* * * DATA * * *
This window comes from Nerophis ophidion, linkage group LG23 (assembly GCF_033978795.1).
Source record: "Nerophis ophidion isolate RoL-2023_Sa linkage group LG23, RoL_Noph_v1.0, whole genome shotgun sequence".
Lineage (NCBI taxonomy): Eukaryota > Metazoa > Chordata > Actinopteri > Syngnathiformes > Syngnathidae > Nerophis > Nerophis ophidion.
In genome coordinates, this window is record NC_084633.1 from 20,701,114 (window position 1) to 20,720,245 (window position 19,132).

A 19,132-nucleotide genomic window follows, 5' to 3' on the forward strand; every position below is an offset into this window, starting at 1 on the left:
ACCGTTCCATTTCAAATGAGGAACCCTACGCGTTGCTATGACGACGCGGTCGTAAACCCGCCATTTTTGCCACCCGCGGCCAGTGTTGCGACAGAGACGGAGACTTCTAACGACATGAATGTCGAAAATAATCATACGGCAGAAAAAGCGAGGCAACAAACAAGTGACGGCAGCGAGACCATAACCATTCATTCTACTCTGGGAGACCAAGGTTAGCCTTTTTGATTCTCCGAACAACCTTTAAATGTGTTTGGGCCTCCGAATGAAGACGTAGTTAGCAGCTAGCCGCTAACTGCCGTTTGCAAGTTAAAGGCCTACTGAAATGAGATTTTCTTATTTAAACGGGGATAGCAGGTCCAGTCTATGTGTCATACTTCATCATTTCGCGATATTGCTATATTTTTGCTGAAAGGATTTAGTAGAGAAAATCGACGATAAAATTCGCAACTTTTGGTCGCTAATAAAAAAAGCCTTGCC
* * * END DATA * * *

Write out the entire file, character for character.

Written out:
This window comes from Nerophis ophidion, linkage group LG23 (assembly GCF_033978795.1).
Source record: "Nerophis ophidion isolate RoL-2023_Sa linkage group LG23, RoL_Noph_v1.0, whole genome shotgun sequence".
Lineage (NCBI taxonomy): Eukaryota > Metazoa > Chordata > Actinopteri > Syngnathiformes > Syngnathidae > Nerophis > Nerophis ophidion.
In genome coordinates, this window is record NC_084633.1 from 20,701,114 (window position 1) to 20,720,245 (window position 19,132).

A 19,132-nucleotide genomic window follows, 5' to 3' on the forward strand; every position below is an offset into this window, starting at 1 on the left:
ACCGTTCCATTTCAAATGAGGAACCCTACGCGTTGCTATGACGACGCGGTCGTAAACCCGCCATTTTTGCCACCCGCGGCCAGTGTTGCGACAGAGACGGAGACTTCTAACGACATGAATGTCGAAAATAATCATACGGCAGAAAAAGCGAGGCAACAAACAAGTGACGGCAGCGAGACCATAACCATTCATTCTACTCTGGGAGACCAAGGTTAGCCTTTTTGATTCTCCGAACAACCTTTAAATGTGTTTGGGCCTCCGAATGAAGACGTAGTTAGCAGCTAGCCGCTAACTGCCGTTTGCAAGTTAAAGGCCTACTGAAATGAGATTTTCTTATTTAAACGGGGATAGCAGGTCCAGTCTATGTGTCATACTTCATCATTTCGCGATATTGCTATATTTTTGCTGAAAGGATTTAGTAGAGAAAATCGACGATAAAATTCGCAACTTTTGGTCGCTAATAAAAAAAGCCTTGCC